The title is not so much about continuing education, as commonly understood, but its antagonists. We are approaching another legislative session here in Iowa and we need to connect with our elected representatives again about the continuing need to limit what our students are learning to stuff that is only important in operating machinery or contributing in some other form to their employment. Anything beyond the ability to get a job and earn some money should be discouraged.
Afterall, a person really doesn’t need to know anything to get along in this world. Often, knowing stuff is an impairment to earning money, but more often, simply irrelevant. For instance, what has been the current issue in our legislature has been the existence of transgender people. Other than for the fact that our legislature is legislating them out of existence, there is nothing about transgenderdom that needs to be known by any properly trained and employed Iowan. Simply not needed.
If you are gainfully employed, which is the purpose of our school system, you are a successful human being in the eyes of those who matter. Hence, it is not necessary and, indeed, foolish to know more than one needs to know. For most employment, you don’t need to know much — algebra and history for instance. Why do you need to know any math or history to work in a factory producing blades for wind turbines, selling baubles in Walmart; or for that matter selling real estate or pulling teeth.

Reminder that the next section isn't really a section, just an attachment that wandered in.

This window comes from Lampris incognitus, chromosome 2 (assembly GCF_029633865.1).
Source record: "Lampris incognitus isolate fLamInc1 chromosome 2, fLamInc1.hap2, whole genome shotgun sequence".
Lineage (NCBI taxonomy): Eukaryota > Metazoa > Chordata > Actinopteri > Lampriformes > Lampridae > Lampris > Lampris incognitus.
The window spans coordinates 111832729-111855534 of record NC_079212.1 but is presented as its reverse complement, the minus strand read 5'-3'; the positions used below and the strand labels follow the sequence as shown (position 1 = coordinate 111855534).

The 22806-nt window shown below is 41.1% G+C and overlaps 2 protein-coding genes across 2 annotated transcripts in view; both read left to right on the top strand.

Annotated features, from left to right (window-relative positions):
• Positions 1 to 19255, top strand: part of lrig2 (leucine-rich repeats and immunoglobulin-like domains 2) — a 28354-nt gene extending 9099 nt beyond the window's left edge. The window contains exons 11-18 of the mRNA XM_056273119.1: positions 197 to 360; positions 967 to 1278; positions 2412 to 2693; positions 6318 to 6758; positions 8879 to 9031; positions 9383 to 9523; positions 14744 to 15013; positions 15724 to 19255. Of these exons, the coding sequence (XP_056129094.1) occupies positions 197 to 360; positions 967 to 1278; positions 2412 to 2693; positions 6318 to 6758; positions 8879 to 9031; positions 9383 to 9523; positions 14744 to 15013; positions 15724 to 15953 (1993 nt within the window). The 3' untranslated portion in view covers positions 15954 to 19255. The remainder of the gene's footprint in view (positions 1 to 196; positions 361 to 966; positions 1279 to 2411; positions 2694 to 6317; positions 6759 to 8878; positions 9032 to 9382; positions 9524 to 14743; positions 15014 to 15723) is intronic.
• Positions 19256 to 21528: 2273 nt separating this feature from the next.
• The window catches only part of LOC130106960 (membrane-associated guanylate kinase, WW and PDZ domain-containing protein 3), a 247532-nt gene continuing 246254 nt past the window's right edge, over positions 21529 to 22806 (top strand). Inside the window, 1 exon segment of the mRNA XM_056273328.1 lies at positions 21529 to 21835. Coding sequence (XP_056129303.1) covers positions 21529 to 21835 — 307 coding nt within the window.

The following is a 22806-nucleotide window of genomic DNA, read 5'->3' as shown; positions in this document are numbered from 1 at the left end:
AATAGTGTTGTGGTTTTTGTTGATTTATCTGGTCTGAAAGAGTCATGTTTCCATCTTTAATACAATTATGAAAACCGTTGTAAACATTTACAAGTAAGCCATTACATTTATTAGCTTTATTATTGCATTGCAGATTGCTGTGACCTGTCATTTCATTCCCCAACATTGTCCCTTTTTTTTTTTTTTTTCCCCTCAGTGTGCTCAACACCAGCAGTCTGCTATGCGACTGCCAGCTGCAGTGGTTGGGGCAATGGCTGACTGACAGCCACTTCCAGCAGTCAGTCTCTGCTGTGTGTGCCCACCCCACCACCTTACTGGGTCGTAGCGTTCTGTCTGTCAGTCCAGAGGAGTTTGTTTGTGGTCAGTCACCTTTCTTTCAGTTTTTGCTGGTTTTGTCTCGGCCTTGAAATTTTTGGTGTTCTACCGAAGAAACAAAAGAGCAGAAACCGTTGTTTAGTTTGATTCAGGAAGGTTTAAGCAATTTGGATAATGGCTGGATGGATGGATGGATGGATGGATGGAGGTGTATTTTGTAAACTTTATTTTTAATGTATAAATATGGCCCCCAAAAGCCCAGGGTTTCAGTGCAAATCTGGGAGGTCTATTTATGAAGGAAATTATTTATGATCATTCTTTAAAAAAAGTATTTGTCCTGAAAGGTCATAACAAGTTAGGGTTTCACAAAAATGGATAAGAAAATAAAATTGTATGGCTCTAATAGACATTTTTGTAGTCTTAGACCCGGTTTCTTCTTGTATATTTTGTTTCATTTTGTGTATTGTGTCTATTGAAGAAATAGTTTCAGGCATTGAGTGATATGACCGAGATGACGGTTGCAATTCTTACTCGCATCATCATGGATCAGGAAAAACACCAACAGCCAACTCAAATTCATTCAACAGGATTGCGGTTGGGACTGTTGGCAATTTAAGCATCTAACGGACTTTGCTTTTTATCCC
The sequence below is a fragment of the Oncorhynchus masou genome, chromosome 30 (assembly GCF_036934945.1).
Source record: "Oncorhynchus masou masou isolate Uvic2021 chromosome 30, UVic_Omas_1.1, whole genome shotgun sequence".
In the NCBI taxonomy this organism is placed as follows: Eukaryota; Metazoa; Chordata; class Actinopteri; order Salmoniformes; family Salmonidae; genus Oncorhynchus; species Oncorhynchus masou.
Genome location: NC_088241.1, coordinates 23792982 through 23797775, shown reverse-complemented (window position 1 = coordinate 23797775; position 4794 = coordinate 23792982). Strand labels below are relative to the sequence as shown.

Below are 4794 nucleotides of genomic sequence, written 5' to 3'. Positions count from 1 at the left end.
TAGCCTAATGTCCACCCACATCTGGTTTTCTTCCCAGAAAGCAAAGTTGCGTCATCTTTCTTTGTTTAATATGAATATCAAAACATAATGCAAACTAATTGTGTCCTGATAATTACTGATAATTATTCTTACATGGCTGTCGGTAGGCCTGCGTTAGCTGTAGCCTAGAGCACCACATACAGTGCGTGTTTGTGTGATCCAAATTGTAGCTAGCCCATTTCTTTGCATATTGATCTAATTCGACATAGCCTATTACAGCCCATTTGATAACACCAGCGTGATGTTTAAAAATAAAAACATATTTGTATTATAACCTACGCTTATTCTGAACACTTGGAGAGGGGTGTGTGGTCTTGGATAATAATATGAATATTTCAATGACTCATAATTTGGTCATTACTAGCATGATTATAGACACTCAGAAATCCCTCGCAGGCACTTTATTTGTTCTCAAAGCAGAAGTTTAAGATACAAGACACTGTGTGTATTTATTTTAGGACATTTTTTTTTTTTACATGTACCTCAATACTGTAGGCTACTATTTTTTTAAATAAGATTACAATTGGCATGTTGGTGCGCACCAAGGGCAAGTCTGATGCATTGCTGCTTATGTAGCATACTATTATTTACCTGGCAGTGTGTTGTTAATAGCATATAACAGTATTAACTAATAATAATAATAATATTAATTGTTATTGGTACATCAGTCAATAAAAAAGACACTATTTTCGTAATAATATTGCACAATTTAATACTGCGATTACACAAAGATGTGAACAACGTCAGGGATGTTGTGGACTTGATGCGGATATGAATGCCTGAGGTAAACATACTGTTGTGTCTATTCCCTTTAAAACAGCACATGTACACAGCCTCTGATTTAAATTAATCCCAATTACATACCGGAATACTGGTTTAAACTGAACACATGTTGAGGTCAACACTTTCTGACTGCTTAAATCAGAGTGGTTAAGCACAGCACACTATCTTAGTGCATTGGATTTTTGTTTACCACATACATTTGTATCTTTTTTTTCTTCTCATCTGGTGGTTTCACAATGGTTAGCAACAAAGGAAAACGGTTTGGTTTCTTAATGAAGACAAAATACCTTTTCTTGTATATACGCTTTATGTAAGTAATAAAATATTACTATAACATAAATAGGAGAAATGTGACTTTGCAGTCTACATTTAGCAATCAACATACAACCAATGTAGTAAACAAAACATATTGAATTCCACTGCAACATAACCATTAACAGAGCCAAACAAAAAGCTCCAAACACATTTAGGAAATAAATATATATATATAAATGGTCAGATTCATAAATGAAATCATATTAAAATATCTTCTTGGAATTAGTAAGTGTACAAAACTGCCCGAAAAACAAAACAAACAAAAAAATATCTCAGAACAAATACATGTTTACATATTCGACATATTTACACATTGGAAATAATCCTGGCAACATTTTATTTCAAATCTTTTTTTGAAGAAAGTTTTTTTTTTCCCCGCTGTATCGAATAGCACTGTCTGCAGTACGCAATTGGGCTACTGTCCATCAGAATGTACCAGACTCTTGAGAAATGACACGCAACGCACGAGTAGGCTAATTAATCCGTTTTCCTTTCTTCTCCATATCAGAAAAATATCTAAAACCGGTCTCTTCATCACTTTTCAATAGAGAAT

Banning books has been an integral part of this effort to limit the education of our students to only those things that they need to know to find a job and keep it. Actually, when it comes down to it, our students don’t need books of any kind and there should be an effort to simply ban libraries altogether. Let’s not worry about this book or that book, let’s get rid of all of them. We don’t need them.
You have to realize that book reading really is anti-social in just about every respect. Reading a novel for instance takes considerable time and is cheap, especially if you get it from a library. This is time that you could be out spending money, buying stuff, and otherwise engaging with other people in approved activities. It’s for cheapskates or for people who don’t have anything better to do.
So, the long and the short of it is, let’s get with our elected representatives before the legislative session begins and give our encouragement to their continuing effort to see to it that our schools produce graduates who know only enough to be productive members of society. Anything more is irrelevant and possibly dangerous. We don’t want people thinking about global warming, civil rights, and basic freedoms and such — not necessary; or sitting around reading books. As long as our standard of living is maintained we don’t care about all that other stuff.
Richard E. H. Phelps II